Hypovitaminosis D is a deficiency of vitamin D often resulting from low vitamin D in the diet inadequate exposure to sunlight, impaired ability to absorb vitamin D because of a certain disorder, or combinations thereof. Vitamin D deficiency results in poor mineralisation of the bone and as a consequence, bone-softening diseases such as osteomalacia in adults and rickets in children. Both cholecalciferol and ergocalciferol are used to treat known or suspected vitamin D deficiency. In some cases, calcitriol is used instead. Calcitriol is marketed under trade names such as Rocaltrol ® and Calcijex ®.

Interestingly, hypervitaminosis D does not appear to arise from excessive exposure to sunlight. Pharmacology studies suggest that excessive amounts of vitamin D in the diet is known to result in conditions such as metastatic calcification of soft tissue and hypercalcemia. Hypervitaminosis D can also potentially lead to permanent damage to the renal system. Calcium salt deposition in the kidneys may occur.

Vitamin E


The Vitamin E group consists of eight vitamers. These are the α-, β-, γ-, and δ- tocopherols and tocotrienols. Germ oils of cereals are good sources of the vitamin. These fat-soluble compounds serve primarily as antioxidants. Due to their ability to dissolve in fats, they are often incorporated into cell membranes. These compounds serve as scavengers of reactive oxygen species which protect cell membranes from oxidative damage. In simplified terms, α-tocopherol protects cellular lipids by reacting with radicals, forming α-tocoquinone. Particularly in premature infants, vitamin E deficiency is known to result in a form of anaemia where erythrocytes rupture due to free radical damage. Deficiencies are also known thought to lead to neurological dysfunction.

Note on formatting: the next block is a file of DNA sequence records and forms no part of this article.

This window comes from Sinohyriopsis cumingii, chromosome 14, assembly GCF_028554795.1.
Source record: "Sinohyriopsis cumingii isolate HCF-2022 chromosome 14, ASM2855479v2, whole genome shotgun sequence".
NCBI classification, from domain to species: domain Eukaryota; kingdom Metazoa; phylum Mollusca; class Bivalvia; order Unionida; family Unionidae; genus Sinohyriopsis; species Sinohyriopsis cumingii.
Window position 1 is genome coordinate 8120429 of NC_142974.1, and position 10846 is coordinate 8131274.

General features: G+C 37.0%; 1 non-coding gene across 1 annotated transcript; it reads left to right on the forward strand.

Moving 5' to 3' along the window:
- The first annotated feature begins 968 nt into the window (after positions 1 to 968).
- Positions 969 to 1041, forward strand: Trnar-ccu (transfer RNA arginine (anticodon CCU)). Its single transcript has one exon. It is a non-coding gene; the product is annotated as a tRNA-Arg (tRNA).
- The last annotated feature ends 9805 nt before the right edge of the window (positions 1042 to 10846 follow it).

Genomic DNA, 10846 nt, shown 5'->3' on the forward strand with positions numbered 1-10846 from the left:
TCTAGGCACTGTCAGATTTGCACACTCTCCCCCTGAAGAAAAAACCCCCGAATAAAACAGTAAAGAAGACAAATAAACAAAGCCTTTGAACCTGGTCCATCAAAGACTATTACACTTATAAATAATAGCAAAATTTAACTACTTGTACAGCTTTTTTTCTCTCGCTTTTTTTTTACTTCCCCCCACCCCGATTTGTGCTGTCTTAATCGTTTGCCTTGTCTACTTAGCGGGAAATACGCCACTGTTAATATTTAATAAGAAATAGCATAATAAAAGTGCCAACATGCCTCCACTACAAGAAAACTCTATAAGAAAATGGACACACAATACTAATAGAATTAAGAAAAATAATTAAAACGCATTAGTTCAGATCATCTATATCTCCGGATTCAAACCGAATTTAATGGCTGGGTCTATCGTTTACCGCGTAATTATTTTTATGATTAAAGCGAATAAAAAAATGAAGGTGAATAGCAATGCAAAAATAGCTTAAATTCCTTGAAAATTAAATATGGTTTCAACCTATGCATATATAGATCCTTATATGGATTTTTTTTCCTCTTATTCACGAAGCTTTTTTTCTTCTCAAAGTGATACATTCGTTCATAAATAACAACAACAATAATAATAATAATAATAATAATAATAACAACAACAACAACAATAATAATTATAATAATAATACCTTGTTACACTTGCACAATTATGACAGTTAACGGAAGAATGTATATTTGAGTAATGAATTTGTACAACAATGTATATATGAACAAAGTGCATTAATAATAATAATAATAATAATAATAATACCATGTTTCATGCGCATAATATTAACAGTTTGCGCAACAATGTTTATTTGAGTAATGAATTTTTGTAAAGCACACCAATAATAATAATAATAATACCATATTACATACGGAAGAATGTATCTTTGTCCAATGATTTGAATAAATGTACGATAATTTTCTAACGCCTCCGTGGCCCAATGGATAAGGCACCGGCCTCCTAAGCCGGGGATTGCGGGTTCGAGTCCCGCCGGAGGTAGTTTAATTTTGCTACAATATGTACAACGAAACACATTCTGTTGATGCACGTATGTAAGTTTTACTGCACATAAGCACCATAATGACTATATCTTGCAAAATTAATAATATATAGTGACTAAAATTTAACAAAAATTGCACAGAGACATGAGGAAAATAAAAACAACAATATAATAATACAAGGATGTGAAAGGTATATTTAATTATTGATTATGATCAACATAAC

Vitamin K

Phylloquinone (Vitamin K1) and menaquinones (vitamin K2) are natural Vitamin K vitamers. Vitamin K is involved in the post-translational modifications of proteins involved in blood coagulation. The post-translational modifications of these proteins allow the binding of calcium ions. Vitamin K deficiencies cause bleeding problems. Vegetables such as kale, broccoli, and spinach are good sources of Vitamin K1. Intestinal flora, particularly gram-positive bacteria are known sources of vitamin K. The overall contribution of these bacteria to the overall intake of the vitamin is currently unknown.

This completes our analysis of the medicinal chemistry of vitamins; specifically the fat soluble variants. If you’d like to take a look at the water-soluble counterparts, please see here for further information.

Further Reading

Improving the nutritional value of Golden Rice through increased pro-vitamin A content

  • Nature Biotechnology. 2005, 23, pp 482 – 487

Vitamin E and its function in membranes.

  • Prog. Lipid. Res. 1999, 38 (4), pp 309 – 336.